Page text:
Rowan University police launch body worn cameras program

Rowan University police launch body worn cameras program


Police officers in Rowan University’s Department of Public Safety are the first officers at a New Jersey college or university to use body worn cameras.

The body worn camera program, which is in response to legislation signed by Gov. Chris Christie last fall requiring police officers in the state to use dashboard cameras on police vehicles, was launched on Monday, April 13.

The legislation signed by the governor last September states that body cameras can be used in lieu of dashboard cameras. Given that—and given pending statewide legislation that may require body cameras on officers in the future—Rowan’s public safety leaders decided to institute the body camera program for its 34 first-responding officers, according to Reed Layton, senior director of public safety.

“The cameras are for the protection of citizens, as well as for officers. This is an important step for us and will enhance a lot of confidence in public safety throughout our community,” says Layton.

The cameras are placed in the center of the chest of all public safety officers. When an officer finishes a shift, the footage is downloaded at a docking station at the police station via a secure site used by the federal government, according to Layton.

If an arrest is made or charges have been brought, the footage is dropped into evidence for court proceedings. Otherwise, footage is destroyed after 90 days, according to the University policy.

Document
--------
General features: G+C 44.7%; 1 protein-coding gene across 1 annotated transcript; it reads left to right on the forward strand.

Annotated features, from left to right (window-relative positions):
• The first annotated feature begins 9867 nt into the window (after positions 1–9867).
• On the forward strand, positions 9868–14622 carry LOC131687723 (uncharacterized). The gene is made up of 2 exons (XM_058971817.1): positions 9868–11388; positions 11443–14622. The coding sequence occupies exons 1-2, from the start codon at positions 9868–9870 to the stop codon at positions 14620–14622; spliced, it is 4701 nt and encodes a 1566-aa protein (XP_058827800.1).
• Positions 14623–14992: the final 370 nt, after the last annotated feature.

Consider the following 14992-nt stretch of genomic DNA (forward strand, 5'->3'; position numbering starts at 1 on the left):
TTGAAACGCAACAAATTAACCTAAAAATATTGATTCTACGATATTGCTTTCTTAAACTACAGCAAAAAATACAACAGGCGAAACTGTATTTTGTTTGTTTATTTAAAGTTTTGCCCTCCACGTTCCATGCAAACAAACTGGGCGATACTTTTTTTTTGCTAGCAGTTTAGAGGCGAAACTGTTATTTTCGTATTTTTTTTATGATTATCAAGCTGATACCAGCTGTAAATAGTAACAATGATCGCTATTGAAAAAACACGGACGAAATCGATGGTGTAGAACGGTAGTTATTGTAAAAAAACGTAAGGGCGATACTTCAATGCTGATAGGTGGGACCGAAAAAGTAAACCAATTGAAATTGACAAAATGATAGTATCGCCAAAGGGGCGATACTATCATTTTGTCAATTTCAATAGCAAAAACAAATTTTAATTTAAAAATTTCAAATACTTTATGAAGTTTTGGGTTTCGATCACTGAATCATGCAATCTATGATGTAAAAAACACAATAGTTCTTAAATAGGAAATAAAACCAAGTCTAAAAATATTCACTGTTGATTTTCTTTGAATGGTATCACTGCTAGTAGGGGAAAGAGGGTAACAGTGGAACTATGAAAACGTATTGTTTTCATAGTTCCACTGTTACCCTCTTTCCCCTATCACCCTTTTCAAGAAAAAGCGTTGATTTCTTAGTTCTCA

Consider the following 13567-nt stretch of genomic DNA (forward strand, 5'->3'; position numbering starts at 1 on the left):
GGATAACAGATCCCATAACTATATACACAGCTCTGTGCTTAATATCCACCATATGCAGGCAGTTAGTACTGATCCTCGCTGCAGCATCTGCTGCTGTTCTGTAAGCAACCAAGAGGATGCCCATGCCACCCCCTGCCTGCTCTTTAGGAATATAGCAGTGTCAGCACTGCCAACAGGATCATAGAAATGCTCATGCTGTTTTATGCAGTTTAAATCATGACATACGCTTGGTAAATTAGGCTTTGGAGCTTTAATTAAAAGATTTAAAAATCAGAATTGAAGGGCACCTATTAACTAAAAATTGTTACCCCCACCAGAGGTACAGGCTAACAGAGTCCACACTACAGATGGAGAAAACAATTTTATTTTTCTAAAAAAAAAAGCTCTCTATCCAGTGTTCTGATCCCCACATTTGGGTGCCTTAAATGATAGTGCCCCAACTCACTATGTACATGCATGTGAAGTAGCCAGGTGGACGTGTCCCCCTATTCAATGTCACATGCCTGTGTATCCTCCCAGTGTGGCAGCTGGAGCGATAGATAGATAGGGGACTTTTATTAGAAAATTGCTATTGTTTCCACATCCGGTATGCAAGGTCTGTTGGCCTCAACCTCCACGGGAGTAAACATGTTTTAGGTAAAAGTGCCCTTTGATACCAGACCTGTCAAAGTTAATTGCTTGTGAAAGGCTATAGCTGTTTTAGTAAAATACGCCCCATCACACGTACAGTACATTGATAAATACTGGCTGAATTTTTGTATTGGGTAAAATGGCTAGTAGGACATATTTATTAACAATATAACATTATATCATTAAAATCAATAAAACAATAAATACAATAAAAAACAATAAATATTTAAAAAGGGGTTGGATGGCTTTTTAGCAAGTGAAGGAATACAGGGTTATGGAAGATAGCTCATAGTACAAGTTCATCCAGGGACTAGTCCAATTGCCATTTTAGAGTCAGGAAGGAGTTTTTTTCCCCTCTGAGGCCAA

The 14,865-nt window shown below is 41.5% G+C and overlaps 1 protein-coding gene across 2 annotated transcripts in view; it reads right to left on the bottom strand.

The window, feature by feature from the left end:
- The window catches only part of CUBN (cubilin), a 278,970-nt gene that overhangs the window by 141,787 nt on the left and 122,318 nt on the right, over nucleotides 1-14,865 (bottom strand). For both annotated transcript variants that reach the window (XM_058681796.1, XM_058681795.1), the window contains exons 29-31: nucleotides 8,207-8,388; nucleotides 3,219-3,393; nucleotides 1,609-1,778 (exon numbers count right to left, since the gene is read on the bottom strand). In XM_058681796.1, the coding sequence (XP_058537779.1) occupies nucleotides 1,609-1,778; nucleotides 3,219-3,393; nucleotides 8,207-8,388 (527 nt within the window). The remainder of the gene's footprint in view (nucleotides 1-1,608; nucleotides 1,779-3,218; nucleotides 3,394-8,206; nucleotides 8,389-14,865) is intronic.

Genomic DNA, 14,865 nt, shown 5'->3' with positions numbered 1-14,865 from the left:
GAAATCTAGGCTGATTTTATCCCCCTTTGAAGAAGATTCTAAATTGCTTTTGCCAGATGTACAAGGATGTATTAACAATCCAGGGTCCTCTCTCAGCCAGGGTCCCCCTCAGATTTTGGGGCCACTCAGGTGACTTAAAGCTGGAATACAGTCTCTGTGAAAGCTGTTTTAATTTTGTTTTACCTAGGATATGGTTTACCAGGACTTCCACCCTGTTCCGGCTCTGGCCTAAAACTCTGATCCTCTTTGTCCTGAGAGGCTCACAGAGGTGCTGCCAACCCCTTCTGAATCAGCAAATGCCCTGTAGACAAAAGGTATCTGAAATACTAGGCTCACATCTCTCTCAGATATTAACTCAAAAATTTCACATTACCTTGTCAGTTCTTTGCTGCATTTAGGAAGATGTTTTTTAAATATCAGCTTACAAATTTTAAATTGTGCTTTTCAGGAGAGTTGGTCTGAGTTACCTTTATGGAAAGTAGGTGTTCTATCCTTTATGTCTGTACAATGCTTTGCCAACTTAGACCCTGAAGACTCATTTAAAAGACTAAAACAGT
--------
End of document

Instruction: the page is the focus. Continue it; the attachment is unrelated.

All Rowan officers have been trained on the body cameras and the department’s leadership has met with campus student groups to explain the new program. Under University policy, when an officer responds to a call to an area of privacy—entering a residence hall room, for instance--they are required to notify the public that they are wearing a camera.

While Rowan is the first New Jersey college or university to institute body cameras, local municipalities already have done so. The Evesham Township Police Department was the first in New Jersey to begin using the cameras, while the Paulsboro Police Department was the first in Gloucester County, according to Layton. Two weeks ago, the Glassboro Police Department began using the cameras, Layton adds.

“There’s more accountability of the officer with a camera on,” says Layton, adding that Rowan’s police leadership researched the program for more than a year, meeting with Evesham officers and command staff. “Police officers are very pro-camera.

Given possible future legislation, deciding to go with body cameras for the department made the most sense, says Layton, noting that the body camera program is a five-year, $95,000 investment for the department.

“A car camera locks you into the car and there are movements you can’t always see from a dashboard camera,” Layton says. “For the long term, body worn cameras were the best solution for our department and for the safety of our community members.”

Rowan students have been supportive of the use of the body cameras, according to Layton.

“We’ve had very positive response from students,” says Layton. “They realize the cameras protect them as well as our officers.”

In 2011, Rowan’s Department of Public Safety became the first law enforcement agency in a New Jersey college or university—and the first agency in Gloucester County—to attain full national accreditation from the Commission on Accreditation of Law Enforcement Agencies (CALEA). Accreditation from CALEA is a highly prized recognition of law enforcement excellence. The accreditation means that the department is held to the same standards as the finest law enforcement agencies nationwide.

Rowan’s department was reaccredited by CALEA in 2014.

Last year, the department responded to more than 26,000 calls for service.